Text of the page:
Madera Canyon: Birds and Coatis
One of the most ecologically-diverse regions in North America, Southern Arizona boasts more species of many life forms than anywhere else, north of Mexico. Among them are bees, rattlesnakes and, you guessed it, hummingbirds.
Southern Arizona has a unique array of habitats that range from sandy/rocky deserts, to wetlands, alpine grassland, conifer forests, just to name a few. These different habitats are largely based on extreme geographical and elevation differences. The slew of high-elevation areas which support many of these incredible, forested habitats are known as Arizona’s “Sky Islands.”
Just an hour south of Tucson, the Santa Rita mountain range is considered one of the aforementioned sky islands. An abundance of water run-off from the towering peaks has resulted in a plethora of life. Nestled in the midst of these formidable mountains is the world-renowned Madera Canyon.
A birding mecca, Madera hosts a number of rare species (and droves of more-common ones). Some of it’s specialties include elegant trogons, painted redstarts, spotted owls, and at least 11 different hummingbird species. In addition to the birds, a number of unique reptiles, amphibians, plants, and mammals can be found here.
Upon arriving at the canyon, I immediately visited a site known well for trogon sightings. Several birders offered disgruntled reviews on the day’s success (or lack thereof). Rather than opting to gamble the day away in the hope of seeing this elusive green bird, I proceeded to the Santa Rita Lodge, where I stayed for a bit. A buffet of different seed entres, combined with a conspicuous line of hummingbird feeders attract quite a few birds, making this lodge a must-stop location! Although this approach far too-closely resembles wildlife baiting in my photography rulebook, it’s difficult to resist the unusual species (hummingbirds, in particular) which can be difficult, bordering on impossible to otherwise photograph.
Soon after my arrival at the lodge, a jay’s piercing alarm alerted the preoccupied flock of trouble. Within moments, all had scattered just before an accipiter (sharp-shinned or cooper’s hawk) swooped in. It sat dejectedly for a few moments, lamenting the failed attempt at bird-hunting. The raptor soon flew away, the other birds, in short order, began to trickle back.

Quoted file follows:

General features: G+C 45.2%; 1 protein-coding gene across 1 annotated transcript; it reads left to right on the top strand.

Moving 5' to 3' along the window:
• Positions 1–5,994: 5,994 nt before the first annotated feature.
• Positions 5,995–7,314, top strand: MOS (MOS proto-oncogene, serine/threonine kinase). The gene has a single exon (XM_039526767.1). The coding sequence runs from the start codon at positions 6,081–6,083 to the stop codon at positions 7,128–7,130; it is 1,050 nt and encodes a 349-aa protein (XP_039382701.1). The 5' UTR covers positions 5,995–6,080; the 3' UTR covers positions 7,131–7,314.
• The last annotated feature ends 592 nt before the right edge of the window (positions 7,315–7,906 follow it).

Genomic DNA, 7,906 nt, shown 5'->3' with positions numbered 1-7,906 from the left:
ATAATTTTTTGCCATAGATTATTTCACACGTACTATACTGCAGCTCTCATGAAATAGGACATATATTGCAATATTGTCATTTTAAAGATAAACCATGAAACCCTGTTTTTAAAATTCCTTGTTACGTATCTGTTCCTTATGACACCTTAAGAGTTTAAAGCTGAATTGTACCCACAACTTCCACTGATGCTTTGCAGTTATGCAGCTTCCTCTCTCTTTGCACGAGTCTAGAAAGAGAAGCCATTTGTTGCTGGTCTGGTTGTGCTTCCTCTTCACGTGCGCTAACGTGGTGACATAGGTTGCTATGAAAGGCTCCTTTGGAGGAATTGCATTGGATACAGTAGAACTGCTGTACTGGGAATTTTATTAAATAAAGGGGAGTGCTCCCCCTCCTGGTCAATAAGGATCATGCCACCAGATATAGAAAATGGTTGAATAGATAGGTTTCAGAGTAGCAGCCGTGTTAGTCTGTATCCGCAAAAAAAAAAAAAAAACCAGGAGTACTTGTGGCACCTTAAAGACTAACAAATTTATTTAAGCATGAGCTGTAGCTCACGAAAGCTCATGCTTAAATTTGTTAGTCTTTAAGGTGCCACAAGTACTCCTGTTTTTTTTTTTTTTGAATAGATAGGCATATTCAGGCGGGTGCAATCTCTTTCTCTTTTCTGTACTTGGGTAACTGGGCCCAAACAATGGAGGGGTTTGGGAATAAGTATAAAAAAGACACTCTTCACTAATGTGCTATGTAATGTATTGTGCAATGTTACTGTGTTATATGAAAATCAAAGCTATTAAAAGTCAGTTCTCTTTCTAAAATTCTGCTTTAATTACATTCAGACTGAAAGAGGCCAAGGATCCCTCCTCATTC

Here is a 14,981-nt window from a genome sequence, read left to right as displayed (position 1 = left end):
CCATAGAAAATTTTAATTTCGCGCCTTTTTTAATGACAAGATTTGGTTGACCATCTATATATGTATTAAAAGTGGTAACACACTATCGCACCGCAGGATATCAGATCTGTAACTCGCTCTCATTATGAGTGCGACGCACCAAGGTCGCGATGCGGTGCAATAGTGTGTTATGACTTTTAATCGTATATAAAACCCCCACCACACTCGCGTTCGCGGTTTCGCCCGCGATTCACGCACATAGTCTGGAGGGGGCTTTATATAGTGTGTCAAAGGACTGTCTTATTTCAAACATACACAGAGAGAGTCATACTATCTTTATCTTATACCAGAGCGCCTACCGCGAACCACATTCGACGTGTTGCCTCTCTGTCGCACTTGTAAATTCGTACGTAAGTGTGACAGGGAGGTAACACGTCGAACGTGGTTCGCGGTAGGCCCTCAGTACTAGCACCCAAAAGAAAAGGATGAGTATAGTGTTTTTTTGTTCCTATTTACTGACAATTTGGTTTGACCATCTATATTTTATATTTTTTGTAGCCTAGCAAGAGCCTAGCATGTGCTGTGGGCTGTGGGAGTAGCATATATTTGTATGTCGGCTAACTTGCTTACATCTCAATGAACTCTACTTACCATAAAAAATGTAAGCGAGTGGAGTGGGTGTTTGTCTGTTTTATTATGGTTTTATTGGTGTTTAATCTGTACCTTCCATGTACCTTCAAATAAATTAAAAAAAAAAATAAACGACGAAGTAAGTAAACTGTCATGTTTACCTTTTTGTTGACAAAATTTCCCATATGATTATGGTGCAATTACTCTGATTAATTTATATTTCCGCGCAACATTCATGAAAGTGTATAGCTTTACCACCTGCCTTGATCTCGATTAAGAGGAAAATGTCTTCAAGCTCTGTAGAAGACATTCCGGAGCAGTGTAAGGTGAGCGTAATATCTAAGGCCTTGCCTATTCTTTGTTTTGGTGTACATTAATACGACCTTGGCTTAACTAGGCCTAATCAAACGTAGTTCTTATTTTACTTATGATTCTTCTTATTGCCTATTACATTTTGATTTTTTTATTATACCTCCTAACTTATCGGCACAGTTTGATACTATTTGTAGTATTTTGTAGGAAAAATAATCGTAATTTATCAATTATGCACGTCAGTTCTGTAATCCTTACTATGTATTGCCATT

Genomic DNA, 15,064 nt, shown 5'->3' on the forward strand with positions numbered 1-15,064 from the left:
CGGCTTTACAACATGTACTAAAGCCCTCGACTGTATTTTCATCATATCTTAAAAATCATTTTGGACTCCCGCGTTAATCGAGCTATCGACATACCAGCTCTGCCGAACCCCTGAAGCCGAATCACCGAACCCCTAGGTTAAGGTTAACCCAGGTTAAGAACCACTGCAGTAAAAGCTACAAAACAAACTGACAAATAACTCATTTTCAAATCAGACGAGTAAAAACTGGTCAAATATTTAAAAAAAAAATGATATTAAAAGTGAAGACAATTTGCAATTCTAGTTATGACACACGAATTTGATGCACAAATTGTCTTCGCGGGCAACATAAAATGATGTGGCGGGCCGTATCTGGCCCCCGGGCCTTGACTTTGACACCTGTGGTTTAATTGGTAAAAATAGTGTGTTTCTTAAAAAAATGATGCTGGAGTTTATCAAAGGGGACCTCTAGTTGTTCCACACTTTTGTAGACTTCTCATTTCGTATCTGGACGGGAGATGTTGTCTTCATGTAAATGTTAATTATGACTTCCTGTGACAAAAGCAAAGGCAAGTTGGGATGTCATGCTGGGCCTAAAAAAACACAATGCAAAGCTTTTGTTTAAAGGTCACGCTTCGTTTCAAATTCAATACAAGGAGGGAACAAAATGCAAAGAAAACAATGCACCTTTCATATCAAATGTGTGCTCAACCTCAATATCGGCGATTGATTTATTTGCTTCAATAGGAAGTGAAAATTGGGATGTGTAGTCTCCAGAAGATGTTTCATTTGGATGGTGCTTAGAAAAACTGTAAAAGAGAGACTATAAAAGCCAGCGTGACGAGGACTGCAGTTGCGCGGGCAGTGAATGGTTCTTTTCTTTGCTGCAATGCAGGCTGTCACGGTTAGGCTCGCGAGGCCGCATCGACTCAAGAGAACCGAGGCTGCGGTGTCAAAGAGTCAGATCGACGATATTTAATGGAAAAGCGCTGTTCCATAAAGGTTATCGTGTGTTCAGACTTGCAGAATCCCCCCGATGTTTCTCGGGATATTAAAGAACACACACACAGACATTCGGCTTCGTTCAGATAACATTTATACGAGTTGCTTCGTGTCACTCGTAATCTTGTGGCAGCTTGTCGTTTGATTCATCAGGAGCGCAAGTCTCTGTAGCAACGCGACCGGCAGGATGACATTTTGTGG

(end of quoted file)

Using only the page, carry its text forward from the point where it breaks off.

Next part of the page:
As I sat, watching the commotion, groups of birders continued to arrive. I soon grew weary of the crowd, opting to explore the forested canyon. The stream was surging at full-force, it’s banks lined with enormous, ancient sycamores, trees that had been here long before the access road had even been conceived.
After a brief spell of traipsing through this enchanting woodland, I noticed a large, brown shape curled up atop a halved tree that overlooked the water. Upon closer investigation, I realized this shape was a sleeping coatimundi! A member of the raccoon family, this handsome animal tends to avoid the hot desert areas, more often encountered in forested habitat.
Largely unconcerned by my presence, the coati eventually raised it’s head to briefly assessing me before exerting an exaggerated stretch, proceeding to climb halfway down the fallen tree trunk. Stretching a second time, it went to the bathroom, climbing right back to bed and returning to sleep.
The excitement over, I wandered along the stream for a couple hours, in time returning to the Santa Rita Lodge. Enticed by the hummingbirds (especially the large, regal Rivoli’s), I spent another 2-plus hours, watching and photographing. By 4:30, the less-than-remarkable light had become downright poor. This was ideal timing, as I soon needed to return home to feed my kitties, regardless, and departure is always the most difficult part of my adventures.
Another spectacular day of exploring the beautiful Madera Canyon, and I find myself already eagerly anticipating the next trip!